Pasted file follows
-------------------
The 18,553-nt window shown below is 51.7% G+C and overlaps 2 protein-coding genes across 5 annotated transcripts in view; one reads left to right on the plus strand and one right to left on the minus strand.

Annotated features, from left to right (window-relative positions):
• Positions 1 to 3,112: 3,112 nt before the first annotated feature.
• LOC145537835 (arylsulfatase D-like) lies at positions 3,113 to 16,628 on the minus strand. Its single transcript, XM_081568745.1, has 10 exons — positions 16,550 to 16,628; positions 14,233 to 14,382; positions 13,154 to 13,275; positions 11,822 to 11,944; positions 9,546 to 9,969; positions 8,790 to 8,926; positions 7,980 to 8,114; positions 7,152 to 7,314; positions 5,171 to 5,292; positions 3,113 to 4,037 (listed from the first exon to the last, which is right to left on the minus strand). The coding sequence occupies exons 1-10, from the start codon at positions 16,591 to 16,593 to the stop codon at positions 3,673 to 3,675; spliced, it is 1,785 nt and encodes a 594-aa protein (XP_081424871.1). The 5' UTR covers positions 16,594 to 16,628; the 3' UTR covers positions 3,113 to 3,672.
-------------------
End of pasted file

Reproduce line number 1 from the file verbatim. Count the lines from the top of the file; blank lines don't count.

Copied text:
The 18,553-nt window shown below is 51.7% G+C and overlaps 2 protein-coding genes across 5 annotated transcripts in view; one reads left to right on the plus strand and one right to left on the minus strand.